Teacher Le Viet Minh has been teaching ethnic minorities in the mountains of the north-central province of Quang Binh for so long that there is a little of the ethnic Vietnamese in him.

After more than 18 years of teaching Ma Lieng children in Ke, Chuoi and Cao villages of Tuyen Hoa district, Minh believes he is like a relative to his students.

"My students call me a name in their language because they love me," he said. "It makes me happy and I feel I belong to the mountain and its people."

Before he became a son of Ma Lieng, the young Minh had lived with his family in another district of Quang Binh.

In 1992, he began teaching at Lam Hoa Secondary School located in the remote commune of Lam Hoa.

He has travelled to remote villages in the mountainous areas to call on villagers and encourage them to send their children to school.

"It was tough in my first days, but I decided to live and work here, and that turned out to be the most important decision of my life," Minh recalled.

When Minh visited Chuoi, a small village located on the mountain slope of Lam Hoa Commune, he discovered that local children faced many difficulties in life.

"They had no idea about school and study," he said. "I was their first teacher."

Minh and his students did not have a school or even a classroom. With some pens and notebooks, his students struggle to write with hands that had been accustomed only to hard work in the fields.

With his passion for teaching, Minh encouraged many villagers to support their kids, who walked for hours to the school.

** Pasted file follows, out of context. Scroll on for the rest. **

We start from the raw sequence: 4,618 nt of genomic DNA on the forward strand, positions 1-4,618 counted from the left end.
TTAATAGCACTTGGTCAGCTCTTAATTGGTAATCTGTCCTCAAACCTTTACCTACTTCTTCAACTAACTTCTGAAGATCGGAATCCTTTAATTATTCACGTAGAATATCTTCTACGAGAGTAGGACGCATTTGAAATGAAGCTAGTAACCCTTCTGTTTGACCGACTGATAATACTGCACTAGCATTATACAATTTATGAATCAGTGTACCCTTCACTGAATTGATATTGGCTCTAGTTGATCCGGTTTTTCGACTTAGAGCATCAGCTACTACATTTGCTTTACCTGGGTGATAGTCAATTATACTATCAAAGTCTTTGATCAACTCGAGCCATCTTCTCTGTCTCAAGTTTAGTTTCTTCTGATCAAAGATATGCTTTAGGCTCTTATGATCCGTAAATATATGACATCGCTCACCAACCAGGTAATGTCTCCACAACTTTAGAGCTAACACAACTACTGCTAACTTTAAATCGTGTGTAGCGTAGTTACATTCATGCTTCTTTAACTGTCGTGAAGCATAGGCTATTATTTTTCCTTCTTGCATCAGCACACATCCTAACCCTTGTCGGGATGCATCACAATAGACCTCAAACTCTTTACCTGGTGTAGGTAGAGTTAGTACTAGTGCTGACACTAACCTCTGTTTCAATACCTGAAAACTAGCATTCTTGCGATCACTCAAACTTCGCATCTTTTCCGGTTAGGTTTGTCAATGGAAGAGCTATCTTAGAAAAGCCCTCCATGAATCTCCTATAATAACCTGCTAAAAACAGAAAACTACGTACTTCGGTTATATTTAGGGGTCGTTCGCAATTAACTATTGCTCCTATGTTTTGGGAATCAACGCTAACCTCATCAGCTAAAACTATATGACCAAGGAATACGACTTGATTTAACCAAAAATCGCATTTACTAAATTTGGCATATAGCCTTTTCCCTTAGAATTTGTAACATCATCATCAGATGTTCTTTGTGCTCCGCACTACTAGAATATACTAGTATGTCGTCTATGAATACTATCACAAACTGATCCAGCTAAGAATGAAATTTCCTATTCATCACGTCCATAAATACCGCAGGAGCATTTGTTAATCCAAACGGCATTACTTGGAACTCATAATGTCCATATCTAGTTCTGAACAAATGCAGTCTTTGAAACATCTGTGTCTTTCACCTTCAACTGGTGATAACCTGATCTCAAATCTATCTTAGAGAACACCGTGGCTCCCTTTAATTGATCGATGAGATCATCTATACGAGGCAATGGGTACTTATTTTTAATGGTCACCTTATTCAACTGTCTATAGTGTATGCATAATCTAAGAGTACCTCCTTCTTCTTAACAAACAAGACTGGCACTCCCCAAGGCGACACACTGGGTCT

His anti-illiteracy drive began to show results.

"The Ma Lieng ethnic minority people speak their own language but they, particularly the youth, have to learn our language (Vietnamese) so they can communicate with ethnic Vietnamese," he said. "I felt I had a duty to help them."

Hot or cold weather, rain or shine, the teacher continued.

Minh said that he did it because he loved the Ma Lieng children as if they were his own relatives.

"I know how my students think, hope and dream. I want to help them escape poverty by living from knowledge they obtain from school."

Through his teaching, Ma Lieng students can open a door to the outside world.

"Once they have information on the outside world, they realise they are not so different from everyone else after all."

"The thing that makes me happiest is seeing the mountain children go to school every day," said Minh.

He also dreamed that some of them would even make it to university.

So popular is this veteran of the mountain classrooms that locals have dubbed him "the big tree in the mountains". /.